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Gonzalez v. Sherman

United States Court of Appeals, Ninth Circuit

October 11, 2017

Uriel Gonzalez, Petitioner-Appellant,
v.
Stuart Sherman, Respondent-Appellee.

          Argued and Submitted June 8, 2017 Pasadena, California

         Appeal from the United States District Court for the Central District of California Percy Anderson, District Judge, Presiding D.C. No. 2:13-cv-05248-PA-PLA

          Vivian Fu (argued), San Francisco, California, for Petitioner-Appellant.

          Stephanie C. Brenan (argued) and Kenneth C. Byrne, Supervising Deputy Attorneys General; Lance E. Winters, Senior Assistant Attorney General; Gerald A. Engler, Chief Assistant Attorney General; Xavier Becerra, Attorney General; Office of the Attorney General, Los Angeles, California; for Respondent-Appellee.

          Before: Stephen Reinhardt and Alex Kozinski, Circuit Judges, and Terrence Berg, [*] District Judge.

         SUMMARY[**]

         Habeas Corpus

         Reversing the district court's dismissal of a California state prisoner's habeas corpus petition and remanding, the panel held that a state court's alteration of the number of presentence credits to which a prisoner was entitled under California law constitutes a new, intervening judgment which renders a subsequent federal habeas petition a first rather than second or successive petition under 28 U.S.C. § 2244(b)(1).

          OPINION

          REINHARDT, Circuit Judge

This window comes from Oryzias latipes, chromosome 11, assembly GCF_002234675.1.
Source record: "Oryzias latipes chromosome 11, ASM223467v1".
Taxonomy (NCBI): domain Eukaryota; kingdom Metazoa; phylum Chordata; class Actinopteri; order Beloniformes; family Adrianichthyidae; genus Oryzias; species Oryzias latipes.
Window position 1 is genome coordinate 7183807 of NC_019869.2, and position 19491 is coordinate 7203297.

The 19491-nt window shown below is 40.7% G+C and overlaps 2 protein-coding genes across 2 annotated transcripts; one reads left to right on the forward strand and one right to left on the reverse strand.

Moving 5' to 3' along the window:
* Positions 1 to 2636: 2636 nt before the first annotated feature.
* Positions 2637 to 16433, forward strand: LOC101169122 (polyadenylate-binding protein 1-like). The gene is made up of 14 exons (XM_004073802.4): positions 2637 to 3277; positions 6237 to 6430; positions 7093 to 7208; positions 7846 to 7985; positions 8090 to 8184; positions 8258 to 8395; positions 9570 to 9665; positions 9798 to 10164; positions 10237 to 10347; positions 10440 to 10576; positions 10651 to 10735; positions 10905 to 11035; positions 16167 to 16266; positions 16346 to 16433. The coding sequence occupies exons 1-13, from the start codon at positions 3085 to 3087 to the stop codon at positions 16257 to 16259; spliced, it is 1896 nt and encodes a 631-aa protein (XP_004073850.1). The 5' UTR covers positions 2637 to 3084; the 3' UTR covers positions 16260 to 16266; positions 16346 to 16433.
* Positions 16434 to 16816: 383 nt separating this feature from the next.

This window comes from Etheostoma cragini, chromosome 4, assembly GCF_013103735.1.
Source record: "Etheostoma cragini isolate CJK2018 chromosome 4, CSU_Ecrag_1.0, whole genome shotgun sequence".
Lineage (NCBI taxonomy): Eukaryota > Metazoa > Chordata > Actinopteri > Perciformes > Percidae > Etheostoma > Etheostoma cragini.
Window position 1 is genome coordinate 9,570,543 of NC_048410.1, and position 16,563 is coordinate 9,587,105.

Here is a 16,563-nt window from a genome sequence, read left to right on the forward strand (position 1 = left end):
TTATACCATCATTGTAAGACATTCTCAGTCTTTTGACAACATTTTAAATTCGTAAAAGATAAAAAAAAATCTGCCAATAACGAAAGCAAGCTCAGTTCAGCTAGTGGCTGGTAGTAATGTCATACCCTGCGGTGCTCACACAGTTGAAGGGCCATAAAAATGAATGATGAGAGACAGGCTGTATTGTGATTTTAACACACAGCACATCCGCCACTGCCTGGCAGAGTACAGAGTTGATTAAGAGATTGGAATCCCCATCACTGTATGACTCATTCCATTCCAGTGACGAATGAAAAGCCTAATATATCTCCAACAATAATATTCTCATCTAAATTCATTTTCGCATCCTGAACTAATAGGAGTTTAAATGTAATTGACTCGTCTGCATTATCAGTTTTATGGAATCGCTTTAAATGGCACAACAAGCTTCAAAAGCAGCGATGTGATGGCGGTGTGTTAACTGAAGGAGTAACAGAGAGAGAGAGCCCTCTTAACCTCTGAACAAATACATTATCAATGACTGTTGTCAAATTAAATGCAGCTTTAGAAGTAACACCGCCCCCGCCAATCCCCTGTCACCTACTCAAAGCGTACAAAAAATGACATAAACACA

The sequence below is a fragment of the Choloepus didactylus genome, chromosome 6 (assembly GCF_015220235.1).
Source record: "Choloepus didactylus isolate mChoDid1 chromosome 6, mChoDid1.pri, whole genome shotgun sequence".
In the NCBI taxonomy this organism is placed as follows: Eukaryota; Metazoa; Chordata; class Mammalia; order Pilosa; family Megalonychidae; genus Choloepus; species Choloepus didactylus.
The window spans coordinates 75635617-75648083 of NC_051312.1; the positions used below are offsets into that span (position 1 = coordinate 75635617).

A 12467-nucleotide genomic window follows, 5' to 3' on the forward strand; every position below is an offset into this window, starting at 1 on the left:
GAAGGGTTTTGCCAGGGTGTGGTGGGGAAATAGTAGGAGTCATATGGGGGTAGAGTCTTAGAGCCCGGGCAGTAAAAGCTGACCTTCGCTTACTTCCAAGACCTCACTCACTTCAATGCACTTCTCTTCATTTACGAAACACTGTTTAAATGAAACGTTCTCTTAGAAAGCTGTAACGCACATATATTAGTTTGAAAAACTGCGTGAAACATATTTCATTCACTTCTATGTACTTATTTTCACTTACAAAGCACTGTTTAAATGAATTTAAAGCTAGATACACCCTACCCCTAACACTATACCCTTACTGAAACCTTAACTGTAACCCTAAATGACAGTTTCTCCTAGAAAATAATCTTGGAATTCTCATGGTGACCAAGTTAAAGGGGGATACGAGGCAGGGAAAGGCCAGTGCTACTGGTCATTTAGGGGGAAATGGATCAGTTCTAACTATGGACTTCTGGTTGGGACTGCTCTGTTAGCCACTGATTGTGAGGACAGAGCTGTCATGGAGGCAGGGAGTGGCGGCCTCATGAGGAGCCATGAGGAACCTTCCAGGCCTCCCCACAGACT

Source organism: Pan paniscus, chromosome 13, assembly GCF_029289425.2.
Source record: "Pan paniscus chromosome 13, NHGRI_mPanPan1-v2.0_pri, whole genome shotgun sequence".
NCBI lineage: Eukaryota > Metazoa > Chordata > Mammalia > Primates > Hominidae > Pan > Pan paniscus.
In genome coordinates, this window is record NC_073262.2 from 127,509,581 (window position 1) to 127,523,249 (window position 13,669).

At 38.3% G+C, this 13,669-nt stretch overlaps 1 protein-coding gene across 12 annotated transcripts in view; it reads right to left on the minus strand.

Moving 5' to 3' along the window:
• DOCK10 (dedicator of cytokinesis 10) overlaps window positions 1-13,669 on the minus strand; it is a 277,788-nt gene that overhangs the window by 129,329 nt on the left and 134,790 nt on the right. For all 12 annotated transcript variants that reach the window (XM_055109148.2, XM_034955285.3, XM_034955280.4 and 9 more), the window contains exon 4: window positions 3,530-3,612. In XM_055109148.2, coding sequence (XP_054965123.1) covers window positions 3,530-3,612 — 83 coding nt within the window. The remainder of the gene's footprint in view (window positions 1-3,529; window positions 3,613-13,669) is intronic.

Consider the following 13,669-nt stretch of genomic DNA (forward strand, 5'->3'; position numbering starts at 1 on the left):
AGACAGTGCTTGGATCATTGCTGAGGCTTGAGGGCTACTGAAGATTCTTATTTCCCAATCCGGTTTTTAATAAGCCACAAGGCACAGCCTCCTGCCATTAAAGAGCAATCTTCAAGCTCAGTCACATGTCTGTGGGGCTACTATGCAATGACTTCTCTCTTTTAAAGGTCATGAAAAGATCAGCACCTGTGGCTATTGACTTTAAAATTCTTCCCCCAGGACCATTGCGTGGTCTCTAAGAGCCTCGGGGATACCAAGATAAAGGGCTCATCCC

Under the Antiterrorism and Effective Death Penalty Act of 1996 ("AEDPA"), a state prisoner is ordinarily prohibited from filing more than one federal petition for writ of habeas corpus challenging his conviction or sentence. 28 U.S.C. § 2244(b). We have previously held, however, that when a state trial court amends a prisoner's judgment of conviction, it creates a new, intervening judgment which a prisoner may challenge in a federal habeas petition without that petition being denied as "second or successive" under AEDPA. See Wentzell v. Neven, 674 F.3d 1124, 1125 (9th Cir. 2012); see also Magwood v. Patterson, 561 U.S. 320, 341-42 (2010) (holding that a new judgment renders a second-in-time petition challenging that judgment not second or successive). The question in this case is whether a state court's alteration of the number of presentence credits to which a prisoner was entitled under California law constitutes a new, intervening judgment under Wentzell. We hold that it does.

         BACKGROUND

         Uriel Gonzalez was convicted of four counts of attempted murder in 2001. As part of its determination of guilt, the jury found true firearm and gang allegations. Gonzalez was sentenced to serve a term in state prison of 65 years to life. At sentencing, the Superior Court judge determined that Gonzalez was entitled to 464 days of time served credits and 69 days of good time credits for a total of 533 days to be credited against the sentence imposed. On direct appeal, the California Court of Appeal affirmed the judgment. The California Supreme Court denied review on October 23, 2002.